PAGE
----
In a briefing today, Russian Ministry of Defence announced in Moscow: “On June 25, the cities of Severodonetsk and Borovskoye, the settlements of Voronovo and Sirotino passed under control of the Lugansk People’s Republic. The localities liberated… are inhabited by about 108,000 people. Total area of the liberated territory is about 145 square kilometres.

“Success of the Russian army… considerably diminishes the morale and psychological condition of the Ukrainian army personnel. In 30th Mechanised Brigade deployed near Artyomovsk, there are mass cases of alcohol abuse, drug use and unauthorised abandonment of combat positions

Sanctions Push Russia to First Foreign Default Since Bolshevik Revolution

Russia was poised to default on its foreign debt for the first time since 1918, pushed into delinquency not for lack of money but because of punishing Western sanctions over its invasion of Ukraine.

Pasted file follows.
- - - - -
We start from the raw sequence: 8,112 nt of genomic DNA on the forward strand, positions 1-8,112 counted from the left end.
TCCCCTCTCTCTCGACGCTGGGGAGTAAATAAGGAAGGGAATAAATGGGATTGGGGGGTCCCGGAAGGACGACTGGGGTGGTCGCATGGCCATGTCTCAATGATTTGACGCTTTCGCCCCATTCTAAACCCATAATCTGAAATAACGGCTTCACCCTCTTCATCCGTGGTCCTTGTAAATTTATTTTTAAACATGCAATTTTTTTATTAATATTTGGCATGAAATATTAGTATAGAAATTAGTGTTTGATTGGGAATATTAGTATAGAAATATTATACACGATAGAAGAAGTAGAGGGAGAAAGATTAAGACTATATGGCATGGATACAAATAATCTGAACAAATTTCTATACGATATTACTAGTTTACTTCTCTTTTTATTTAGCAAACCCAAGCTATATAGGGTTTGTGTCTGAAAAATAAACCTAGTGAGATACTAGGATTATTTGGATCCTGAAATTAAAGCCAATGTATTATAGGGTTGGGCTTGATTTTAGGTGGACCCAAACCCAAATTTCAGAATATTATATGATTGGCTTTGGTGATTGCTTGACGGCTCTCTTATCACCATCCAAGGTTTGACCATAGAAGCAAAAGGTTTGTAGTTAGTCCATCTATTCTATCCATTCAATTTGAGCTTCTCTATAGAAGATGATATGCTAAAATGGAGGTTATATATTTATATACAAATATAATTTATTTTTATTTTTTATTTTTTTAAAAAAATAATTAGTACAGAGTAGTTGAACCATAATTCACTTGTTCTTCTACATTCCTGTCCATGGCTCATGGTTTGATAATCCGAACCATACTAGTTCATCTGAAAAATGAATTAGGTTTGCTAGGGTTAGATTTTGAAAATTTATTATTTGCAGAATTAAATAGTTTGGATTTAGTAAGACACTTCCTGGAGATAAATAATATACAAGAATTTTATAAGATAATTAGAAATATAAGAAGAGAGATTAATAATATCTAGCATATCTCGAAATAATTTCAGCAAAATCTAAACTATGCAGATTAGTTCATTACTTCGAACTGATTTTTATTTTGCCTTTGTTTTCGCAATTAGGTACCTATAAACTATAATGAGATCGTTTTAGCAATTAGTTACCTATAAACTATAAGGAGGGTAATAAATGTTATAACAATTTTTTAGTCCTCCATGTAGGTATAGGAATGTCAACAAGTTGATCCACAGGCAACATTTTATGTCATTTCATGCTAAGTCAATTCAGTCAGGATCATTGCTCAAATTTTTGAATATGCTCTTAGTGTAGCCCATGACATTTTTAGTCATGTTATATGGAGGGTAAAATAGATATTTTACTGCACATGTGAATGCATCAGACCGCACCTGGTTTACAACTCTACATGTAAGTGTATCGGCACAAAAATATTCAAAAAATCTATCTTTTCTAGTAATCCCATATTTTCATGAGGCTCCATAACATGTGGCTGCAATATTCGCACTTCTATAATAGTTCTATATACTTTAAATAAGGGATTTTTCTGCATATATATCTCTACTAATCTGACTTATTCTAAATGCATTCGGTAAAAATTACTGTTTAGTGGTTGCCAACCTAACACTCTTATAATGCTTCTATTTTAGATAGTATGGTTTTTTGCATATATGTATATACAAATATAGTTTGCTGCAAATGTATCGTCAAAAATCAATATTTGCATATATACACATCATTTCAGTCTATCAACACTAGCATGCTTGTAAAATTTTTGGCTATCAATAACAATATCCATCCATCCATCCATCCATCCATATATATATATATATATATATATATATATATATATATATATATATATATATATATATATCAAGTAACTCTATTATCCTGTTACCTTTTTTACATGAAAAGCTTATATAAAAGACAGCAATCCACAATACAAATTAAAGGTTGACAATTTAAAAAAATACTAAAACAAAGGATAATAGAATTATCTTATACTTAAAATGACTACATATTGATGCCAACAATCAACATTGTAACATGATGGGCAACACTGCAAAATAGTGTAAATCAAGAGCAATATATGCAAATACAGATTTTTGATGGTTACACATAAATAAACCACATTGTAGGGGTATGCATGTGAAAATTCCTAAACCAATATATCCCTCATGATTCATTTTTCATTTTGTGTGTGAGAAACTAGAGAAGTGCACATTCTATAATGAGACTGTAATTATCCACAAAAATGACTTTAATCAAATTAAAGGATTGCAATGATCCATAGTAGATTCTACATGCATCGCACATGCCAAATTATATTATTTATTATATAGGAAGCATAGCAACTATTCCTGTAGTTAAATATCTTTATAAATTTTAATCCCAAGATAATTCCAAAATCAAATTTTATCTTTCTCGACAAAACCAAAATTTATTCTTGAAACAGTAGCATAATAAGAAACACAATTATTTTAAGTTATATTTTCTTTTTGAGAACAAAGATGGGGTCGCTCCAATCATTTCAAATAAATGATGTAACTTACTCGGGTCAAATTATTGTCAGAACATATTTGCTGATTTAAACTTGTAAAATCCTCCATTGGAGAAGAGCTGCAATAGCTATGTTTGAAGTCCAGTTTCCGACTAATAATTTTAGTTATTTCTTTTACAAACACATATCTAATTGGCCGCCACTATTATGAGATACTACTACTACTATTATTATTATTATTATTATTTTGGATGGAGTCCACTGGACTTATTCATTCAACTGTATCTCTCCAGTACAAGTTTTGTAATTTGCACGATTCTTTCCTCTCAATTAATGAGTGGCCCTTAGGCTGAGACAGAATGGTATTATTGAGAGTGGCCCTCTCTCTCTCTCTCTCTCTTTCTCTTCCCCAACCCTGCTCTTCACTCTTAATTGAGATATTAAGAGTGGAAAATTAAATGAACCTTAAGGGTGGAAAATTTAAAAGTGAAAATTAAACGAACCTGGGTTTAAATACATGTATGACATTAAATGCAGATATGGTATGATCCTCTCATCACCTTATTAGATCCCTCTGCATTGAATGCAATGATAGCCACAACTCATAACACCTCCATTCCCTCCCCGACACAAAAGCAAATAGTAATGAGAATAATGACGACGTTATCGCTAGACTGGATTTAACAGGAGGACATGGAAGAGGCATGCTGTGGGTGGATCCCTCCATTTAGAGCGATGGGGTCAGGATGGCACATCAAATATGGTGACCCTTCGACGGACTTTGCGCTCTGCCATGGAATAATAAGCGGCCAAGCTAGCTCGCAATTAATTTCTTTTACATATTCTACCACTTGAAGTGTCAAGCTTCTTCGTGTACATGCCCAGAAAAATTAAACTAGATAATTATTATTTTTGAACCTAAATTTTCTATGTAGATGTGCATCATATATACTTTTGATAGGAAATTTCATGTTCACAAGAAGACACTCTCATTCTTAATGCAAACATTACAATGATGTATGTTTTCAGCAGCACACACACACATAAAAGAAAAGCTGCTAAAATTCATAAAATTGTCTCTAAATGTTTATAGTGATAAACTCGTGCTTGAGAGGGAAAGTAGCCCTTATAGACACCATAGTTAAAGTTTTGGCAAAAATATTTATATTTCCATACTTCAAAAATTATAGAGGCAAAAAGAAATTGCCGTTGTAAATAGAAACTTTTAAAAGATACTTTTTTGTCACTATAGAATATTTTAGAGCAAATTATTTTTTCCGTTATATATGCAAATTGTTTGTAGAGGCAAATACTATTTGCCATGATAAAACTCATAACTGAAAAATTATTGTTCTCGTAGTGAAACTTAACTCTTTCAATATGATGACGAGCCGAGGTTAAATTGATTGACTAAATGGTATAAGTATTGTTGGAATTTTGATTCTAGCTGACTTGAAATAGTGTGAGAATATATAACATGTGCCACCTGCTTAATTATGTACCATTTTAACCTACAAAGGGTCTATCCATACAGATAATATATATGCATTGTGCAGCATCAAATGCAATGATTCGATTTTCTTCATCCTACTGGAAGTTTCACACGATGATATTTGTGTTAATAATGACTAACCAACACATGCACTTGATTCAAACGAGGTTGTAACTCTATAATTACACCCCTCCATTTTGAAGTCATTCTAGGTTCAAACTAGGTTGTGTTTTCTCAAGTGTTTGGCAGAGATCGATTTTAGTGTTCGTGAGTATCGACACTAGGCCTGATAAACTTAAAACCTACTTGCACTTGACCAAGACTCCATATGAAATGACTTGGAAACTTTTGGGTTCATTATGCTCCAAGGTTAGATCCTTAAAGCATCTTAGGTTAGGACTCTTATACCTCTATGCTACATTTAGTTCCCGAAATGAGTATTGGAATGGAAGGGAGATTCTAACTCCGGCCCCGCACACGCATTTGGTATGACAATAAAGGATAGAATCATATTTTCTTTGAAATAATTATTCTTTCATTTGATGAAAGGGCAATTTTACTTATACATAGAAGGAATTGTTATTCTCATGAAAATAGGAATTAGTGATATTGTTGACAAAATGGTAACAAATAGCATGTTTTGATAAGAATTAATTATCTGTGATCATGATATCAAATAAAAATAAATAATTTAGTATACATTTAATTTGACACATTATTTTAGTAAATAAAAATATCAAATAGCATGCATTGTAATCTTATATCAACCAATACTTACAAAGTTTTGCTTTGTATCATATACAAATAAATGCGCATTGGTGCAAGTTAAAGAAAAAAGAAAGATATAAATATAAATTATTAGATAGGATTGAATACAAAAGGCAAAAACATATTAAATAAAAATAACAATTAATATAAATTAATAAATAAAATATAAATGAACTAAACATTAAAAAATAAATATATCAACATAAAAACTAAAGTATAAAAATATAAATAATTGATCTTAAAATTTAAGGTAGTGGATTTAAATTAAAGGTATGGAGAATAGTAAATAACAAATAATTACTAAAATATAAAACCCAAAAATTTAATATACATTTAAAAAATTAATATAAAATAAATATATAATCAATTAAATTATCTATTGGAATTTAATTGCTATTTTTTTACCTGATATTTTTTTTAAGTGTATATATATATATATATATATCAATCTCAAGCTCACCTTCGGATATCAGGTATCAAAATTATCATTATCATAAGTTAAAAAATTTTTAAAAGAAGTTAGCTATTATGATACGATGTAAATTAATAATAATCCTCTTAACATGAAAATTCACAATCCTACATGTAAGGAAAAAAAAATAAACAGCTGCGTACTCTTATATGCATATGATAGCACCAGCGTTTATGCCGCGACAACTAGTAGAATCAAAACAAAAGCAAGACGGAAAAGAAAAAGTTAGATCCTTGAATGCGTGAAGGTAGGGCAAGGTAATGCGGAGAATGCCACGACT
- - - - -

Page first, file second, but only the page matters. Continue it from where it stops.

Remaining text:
Russia missed payments on two foreign-currency bonds as of late Sunday, according to holders of the bonds. The day marks the expiration of a 30-day grace period since the country was due to pay the equivalent of $100 million in dollars and euros to bondholders.

The default has been long in coming since the West all but unplugged Russia from the global financial system, creating payment obstacles Moscow couldn’t overcome. It wasn’t expected to cause any immediate ripple effects in markets or Russia’s economy. Russian bonds have traded for pennies on the dollar since days after the invasion, a sign that investors believed default was probable.

Russia last failed to pay its foreign borrowing during the Bolshevik Revolution when Vladimir Lenin, the newly installed communist leader, repudiated the debt of the Russian Empire. Russia defaulted on its ruble-denominated bonds during a financial crisis in 1998, but it was able to stay current with its overseas debt at the time.

Litigation over the lack of payment could span years. Russia has accused the West of manufacturing an artificial default, and has gone to great lengths in recent months to route money in roundabout ways to get the required payments into the hands of bondholders. 

Finance Minister Anton Siluanov on Thursday said Western nations created artificial barriers in order to “hang the label ‘default’ ” on Russia and called the situation a farce.